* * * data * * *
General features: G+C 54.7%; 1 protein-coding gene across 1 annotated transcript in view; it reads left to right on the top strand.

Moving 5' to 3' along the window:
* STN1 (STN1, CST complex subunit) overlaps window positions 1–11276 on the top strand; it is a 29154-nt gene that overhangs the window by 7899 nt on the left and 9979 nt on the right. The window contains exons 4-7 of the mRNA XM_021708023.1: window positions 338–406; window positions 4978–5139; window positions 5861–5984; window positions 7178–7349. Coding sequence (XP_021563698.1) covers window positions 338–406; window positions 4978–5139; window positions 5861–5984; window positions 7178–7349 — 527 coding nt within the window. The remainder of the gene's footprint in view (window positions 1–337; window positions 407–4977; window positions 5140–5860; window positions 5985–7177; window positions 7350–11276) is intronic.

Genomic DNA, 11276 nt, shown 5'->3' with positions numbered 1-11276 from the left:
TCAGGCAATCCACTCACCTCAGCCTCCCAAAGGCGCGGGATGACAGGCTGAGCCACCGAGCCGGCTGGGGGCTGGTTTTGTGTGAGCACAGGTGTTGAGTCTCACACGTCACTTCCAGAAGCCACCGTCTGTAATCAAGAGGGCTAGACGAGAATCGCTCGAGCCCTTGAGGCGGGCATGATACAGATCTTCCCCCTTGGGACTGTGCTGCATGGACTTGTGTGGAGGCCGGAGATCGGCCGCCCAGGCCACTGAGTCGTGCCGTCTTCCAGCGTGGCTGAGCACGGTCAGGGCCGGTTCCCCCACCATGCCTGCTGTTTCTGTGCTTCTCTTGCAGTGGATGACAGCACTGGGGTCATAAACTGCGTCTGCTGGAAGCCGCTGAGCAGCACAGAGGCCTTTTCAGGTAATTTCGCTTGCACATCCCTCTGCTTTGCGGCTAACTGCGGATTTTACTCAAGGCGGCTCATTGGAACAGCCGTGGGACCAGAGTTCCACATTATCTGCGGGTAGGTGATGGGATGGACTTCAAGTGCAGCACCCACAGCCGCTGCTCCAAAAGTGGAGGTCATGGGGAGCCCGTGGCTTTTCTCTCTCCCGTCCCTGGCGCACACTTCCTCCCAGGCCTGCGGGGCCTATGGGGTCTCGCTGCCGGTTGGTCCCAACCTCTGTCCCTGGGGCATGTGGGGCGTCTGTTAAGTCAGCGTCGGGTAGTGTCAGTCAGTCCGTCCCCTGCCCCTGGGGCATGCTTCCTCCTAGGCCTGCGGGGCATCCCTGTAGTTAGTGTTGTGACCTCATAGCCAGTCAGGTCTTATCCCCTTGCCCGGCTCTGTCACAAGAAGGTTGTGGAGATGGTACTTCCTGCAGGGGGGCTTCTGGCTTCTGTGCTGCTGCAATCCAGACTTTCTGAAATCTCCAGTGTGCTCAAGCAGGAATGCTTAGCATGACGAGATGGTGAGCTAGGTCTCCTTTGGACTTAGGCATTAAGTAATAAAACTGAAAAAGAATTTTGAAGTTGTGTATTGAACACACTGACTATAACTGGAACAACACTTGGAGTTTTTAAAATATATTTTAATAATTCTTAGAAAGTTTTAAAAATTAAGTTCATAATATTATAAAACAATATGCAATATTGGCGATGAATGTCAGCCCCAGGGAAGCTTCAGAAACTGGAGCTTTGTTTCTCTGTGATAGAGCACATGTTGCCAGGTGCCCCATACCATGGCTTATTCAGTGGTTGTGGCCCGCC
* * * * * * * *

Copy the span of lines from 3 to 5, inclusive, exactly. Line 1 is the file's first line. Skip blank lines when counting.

* STN1 (STN1, CST complex subunit) overlaps window positions 1–11276 on the top strand; it is a 29154-nt gene that overhangs the window by 7899 nt on the left and 9979 nt on the right. The window contains exons 4-7 of the mRNA XM_021708023.1: window positions 338–406; window positions 4978–5139; window positions 5861–5984; window positions 7178–7349. Coding sequence (XP_021563698.1) covers window positions 338–406; window positions 4978–5139; window positions 5861–5984; window positions 7178–7349 — 527 coding nt within the window. The remainder of the gene's footprint in view (window positions 1–337; window positions 407–4977; window positions 5140–5860; window positions 5985–7177; window positions 7350–11276) is intronic.

Genomic DNA, 11276 nt, shown 5'->3' with positions numbered 1-11276 from the left:
TCAGGCAATCCACTCACCTCAGCCTCCCAAAGGCGCGGGATGACAGGCTGAGCCACCGAGCCGGCTGGGGGCTGGTTTTGTGTGAGCACAGGTGTTGAGTCTCACACGTCACTTCCAGAAGCCACCGTCTGTAATCAAGAGGGCTAGACGAGAATCGCTCGAGCCCTTGAGGCGGGCATGATACAGATCTTCCCCCTTGGGACTGTGCTGCATGGACTTGTGTGGAGGCCGGAGATCGGCCGCCCAGGCCACTGAGTCGTGCCGTCTTCCAGCGTGGCTGAGCACGGTCAGGGCCGGTTCCCCCACCATGCCTGCTGTTTCTGTGCTTCTCTTGCAGTGGATGACAGCACTGGGGTCATAAACTGCGTCTGCTGGAAGCCGCTGAGCAGCACAGAGGCCTTTTCAGGTAATTTCGCTTGCACATCCCTCTGCTTTGCGGCTAACTGCGGATTTTACTCAAGGCGGCTCATTGGAACAGCCGTGGGACCAGAGTTCCACATTATCTGCGGGTAGGTGATGGGATGGACTTCAAGTGCAGCACCCACAGCCGCTGCTCCAAAAGTGGAGGTCATGGGGAGCCCGTGGCTTTTCTCTCTCCCGTCCCTGGCGCACACTTCCTCCCAGGCCTGCGGGGCCTATGGGGTCTCGCTGCCGGTTGGTCCCAACCTCTGTCCCTGGGGCATGTGGGGCGTCTGTTAAGTCAGCGTCGGGTAGTGTCAGTCAGTCCGTCCCCTGCCCCTGGGGCATGCTTCCTCCTAGGCCTGCGGGGCATCCCTGTAGTTAGTGTTGTGACCTCATAGCCAGTCAGGTCTTATCCCCTTGCCCGGCTCTGTCACAAGAAGGTTGTGGAGATGGTACTTCCTGCAGGGGGGCTTCTGGCTTCTGTGCTGCTGCAATCCAGACTTTCTGAAATCTCCAGTGTGCTCAAGCAGGAATGCTTAGCATGACGAGATGGTGAGCTAGGTCTCCTTTGGACTTAGGCATTAAGTAATAAAACTGAAAAAGAATTTTGAAGTTGTGTATTGAACACACTGACTATAACTGGAACAACACTTGGAGTTTTTAAAATATATTTTAATAATTCTTAGAAAGTTTTAAAAATTAAGTTCATAATATTATAAAACAATATGCAATATTGGCGATGAATGTCAGCCCCAGGGAAGCTTCAGAAACTGGAGCTTTGTTTCTCTGTGATAGAGCACATGTTGCCAGGTGCCCCATACCATGGCTTATTCAGTGGTTGTGGCCCGCC